For those who are not familiar with maintaining a sourdough starter, one of the biggest challenges is using it regularly as it needs regular feeding to stay healthy and hence continues to grow. If you don't use it regularly you either have an unhealthy starter or need to throw some of it out.
It was a scary prospect once I had made my starter and had to keep it alive. (Others also get a starter from a friend or buy it online.) However I have kept up the feeding it usually every week with some longer periods when I am busy. It usually lives in the fridge but will sit out at least 30 minutes after feeding.
Unlike in my earlier post on starter maintenance, I now feed it based on need rather than a set amount but the weight of water always equals the weight of the flour. If I use 300g of starter for bread, I feed 150g each of flour and water. If there is not much starter left, I feed it generously. And if I didn't use much starter, I don't feed it much. I still used water that has been boiled and cooled.
I still follow the basic rules from my first post. If the starter is warm, it needs more feeding, if the starter is cold it needs less feeding and if the starter smells unpleasantly sour it needs more feeding. I have got to know how it should smell and how it shouldn't, how it looks when healthy and when not so good.
Here are my three stages of feeding the sourdough starter (pictured above):
- Just fed - when I feed the starter it is quite thick. I don't worry if it is a little lumpy. This can give the little wild yeasts more work to munch through the flour.
- Ready to use - the starter is best to use when it is thick and stretchy with lots of large bubbles. After a week in the fridge it is usually like this. You can also leave it on the bench overnight, depending on the weather, to get this texture.
- Hungry - when the starter gets thin and has clusters of tiny bubbles or is just a bir grey and watery on top. This is usually after it has been in the fridge for over a week and a half. The starter is hungry and desperate for a feed.
When the starter has been neglected too long, I usually just stir in any water on top and feed it. The smell of the starter is a great way to check the health of the starter. If it is ripe and yeasty then it is doing well. If starts to smell over-ripe and/or reminds you of nail polish remover, it needs some TLC.
When I first made my starter I was so worried about killing it off. Yet it has been quite resilient. I have read that if your starter is poorly, it helps to reduce the starter to just a few tablespoons and feed it up. This seems to work fine. If it is not so great, my bread doesn't rise as well (see below photos of overnight sourdough bread dough) and the bread can taste a bit more sour but it still does us fine. So now I worry less when it gets out of shape. I know it doesn't take too much to help it back to good health.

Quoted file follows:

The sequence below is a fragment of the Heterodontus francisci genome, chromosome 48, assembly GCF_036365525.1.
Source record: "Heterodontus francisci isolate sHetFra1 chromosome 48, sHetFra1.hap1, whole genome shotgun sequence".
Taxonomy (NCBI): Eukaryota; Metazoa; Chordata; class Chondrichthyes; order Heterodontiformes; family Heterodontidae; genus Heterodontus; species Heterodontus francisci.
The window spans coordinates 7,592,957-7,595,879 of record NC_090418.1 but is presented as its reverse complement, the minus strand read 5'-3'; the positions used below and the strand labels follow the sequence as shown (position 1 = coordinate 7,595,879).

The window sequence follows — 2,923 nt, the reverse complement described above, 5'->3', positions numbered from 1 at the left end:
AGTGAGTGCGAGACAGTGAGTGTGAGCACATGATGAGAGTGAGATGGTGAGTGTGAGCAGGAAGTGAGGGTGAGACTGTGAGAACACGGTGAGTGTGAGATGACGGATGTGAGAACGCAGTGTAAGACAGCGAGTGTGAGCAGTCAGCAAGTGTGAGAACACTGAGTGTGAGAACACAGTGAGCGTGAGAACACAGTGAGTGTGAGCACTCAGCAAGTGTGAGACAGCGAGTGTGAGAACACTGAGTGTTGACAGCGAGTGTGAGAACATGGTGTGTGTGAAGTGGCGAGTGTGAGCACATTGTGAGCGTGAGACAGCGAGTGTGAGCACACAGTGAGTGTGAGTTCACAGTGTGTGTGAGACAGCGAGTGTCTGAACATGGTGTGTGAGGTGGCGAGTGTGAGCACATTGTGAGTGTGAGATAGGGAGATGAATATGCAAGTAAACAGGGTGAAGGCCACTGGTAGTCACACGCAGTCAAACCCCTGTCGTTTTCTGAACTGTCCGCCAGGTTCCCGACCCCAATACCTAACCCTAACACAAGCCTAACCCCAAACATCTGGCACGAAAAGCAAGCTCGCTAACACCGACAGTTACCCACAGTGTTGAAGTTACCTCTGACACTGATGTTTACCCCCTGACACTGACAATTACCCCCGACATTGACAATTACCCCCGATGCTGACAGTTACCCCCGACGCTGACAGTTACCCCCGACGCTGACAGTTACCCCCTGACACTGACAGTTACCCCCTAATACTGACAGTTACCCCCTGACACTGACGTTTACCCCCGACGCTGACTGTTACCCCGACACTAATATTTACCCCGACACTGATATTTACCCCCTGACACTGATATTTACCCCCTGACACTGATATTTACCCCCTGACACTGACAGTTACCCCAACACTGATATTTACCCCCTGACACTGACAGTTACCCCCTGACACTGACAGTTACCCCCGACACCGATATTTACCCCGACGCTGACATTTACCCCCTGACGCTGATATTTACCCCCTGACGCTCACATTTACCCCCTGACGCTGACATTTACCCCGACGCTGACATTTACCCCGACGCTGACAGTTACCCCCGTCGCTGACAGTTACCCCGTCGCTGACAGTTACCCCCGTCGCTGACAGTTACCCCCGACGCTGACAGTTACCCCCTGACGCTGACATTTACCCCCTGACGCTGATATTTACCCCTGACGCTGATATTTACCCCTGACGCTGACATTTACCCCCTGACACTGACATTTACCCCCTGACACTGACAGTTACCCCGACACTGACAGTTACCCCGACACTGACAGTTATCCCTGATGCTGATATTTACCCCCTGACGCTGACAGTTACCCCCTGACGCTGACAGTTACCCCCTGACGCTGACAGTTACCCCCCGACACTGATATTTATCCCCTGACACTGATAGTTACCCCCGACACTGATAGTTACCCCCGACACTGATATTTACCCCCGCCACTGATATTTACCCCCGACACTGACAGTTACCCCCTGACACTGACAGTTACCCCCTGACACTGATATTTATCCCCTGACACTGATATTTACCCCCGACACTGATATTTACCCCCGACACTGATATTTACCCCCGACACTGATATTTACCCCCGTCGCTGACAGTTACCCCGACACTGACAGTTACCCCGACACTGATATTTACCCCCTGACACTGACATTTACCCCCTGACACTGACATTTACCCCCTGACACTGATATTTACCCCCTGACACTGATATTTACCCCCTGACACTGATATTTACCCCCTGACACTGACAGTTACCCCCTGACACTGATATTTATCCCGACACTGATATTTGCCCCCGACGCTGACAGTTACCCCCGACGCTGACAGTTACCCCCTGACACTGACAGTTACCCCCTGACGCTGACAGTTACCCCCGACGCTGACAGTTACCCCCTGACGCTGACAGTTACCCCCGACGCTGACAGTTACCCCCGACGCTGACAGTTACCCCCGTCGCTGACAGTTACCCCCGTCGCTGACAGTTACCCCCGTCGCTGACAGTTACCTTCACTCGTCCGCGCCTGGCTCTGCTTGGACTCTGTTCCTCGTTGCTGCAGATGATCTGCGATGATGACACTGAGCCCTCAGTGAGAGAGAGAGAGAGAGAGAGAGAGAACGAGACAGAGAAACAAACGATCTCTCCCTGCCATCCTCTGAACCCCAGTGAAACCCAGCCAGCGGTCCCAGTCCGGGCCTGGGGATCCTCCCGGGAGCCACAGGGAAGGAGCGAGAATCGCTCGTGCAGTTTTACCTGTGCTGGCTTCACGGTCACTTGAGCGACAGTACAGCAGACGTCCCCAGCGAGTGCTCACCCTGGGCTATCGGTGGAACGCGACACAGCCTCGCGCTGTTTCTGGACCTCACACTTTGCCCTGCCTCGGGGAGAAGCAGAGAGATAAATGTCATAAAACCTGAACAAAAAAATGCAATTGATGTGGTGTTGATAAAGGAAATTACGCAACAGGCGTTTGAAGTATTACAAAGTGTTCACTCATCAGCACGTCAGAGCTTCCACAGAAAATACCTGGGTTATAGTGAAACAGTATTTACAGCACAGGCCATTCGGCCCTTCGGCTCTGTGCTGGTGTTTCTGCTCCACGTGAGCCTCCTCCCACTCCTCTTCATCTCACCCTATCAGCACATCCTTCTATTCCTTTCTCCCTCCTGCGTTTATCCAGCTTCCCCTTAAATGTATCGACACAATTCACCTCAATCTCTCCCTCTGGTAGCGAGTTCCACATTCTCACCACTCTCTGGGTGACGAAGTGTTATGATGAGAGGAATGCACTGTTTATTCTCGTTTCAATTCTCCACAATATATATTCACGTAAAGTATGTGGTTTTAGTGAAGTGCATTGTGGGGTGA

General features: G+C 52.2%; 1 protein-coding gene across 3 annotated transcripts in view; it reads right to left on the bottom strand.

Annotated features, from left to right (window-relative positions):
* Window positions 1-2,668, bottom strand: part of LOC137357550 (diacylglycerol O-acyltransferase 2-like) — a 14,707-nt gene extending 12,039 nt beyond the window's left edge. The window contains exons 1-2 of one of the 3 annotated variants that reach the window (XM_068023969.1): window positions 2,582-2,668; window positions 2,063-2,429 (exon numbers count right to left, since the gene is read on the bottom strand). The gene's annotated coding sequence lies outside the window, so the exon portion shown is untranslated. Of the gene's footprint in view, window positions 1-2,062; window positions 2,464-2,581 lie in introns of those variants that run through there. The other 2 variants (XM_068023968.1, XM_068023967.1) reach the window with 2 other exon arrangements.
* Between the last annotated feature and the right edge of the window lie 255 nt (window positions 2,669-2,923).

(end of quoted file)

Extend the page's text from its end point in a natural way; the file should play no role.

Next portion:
|Overnight sourdough bread dough using a neglected starter|
I keep my starter in the same plastic tub that I have had ever since I made it. The tub fits in my fridge door nicely and has a lid that is not too tight (important as the gases will build up in the tub). As you can see in the above photo, it gets pretty crusty around the top. Sometimes the crustiness builds up in the lid, making it hard to close it, so I need to dig out or break off crustiness. I sometimes wonder what this build up is like in the sourdoughs I hear of which are hundreds of years old.
Easy recipes help me use my starter more regularly
Having kept my starter alive for so long, especially during some busy periods, has only been possible by finding recipes that are quick to make and that we love to eat. So many sourdough recipes online are complex with lots of steps. I have found recipes for bread, flatbreads and pizza dough that are straightforward and delicious. I talk about them below.
|Overnight sourdough bread dough using a healthy starter|
I have shared the two pictures of this bread dough to illustrate that the condition of the starter really does make a difference to the bread. Both pictures are of the dough after sitting overnight. I am lazy sometimes and just take the starter cold from the fridge. It works much better when brought out of the fridge to sit at room temperature and get nicely bubbly.
|Overnight sourdough bread|
Two of my favourite quick recipes that make an easy dinner and mean almost instant sourdough products are flatbreads and pizza. I wrote about the flatbreads in my earlier starter maintenance post. They are pretty quick and taste delicious warm off the frypan. I have dabbled in sourdough tortillas but usually make these thicker flatbreads. I have had a couple of goes at baking a pizza on one of these flabreads. It worked well one one occasion but not on the other.
fast track sourdough pizza. While playing around with sourdough recipes, I found some that combine sourdough and commercial yeast. This is great for getting the flavour of sourdough and the speed of packaged yeast. I have adapted a pizza recipe to use my sourdough and it is on regular rotation in my house. I don't need to plans ahead for hours to make pizza for dinner.
|Pesto and cheese pizza for St Patrick's Day yesterday|
So in summary, I buy a lot more flour these days because I bake bread far more with sourdough than I would without the prompt of the starter. The key to maintaining the starter is to feed it regularly and if you don't feed it as regularly as you would like, not to worry so much, but find some good easy recipes you can make with your starter.
I leave you with some a list of recipes in which I have found sourdough works well. I would love to hear if you have a favourite way of using up sourdough starter.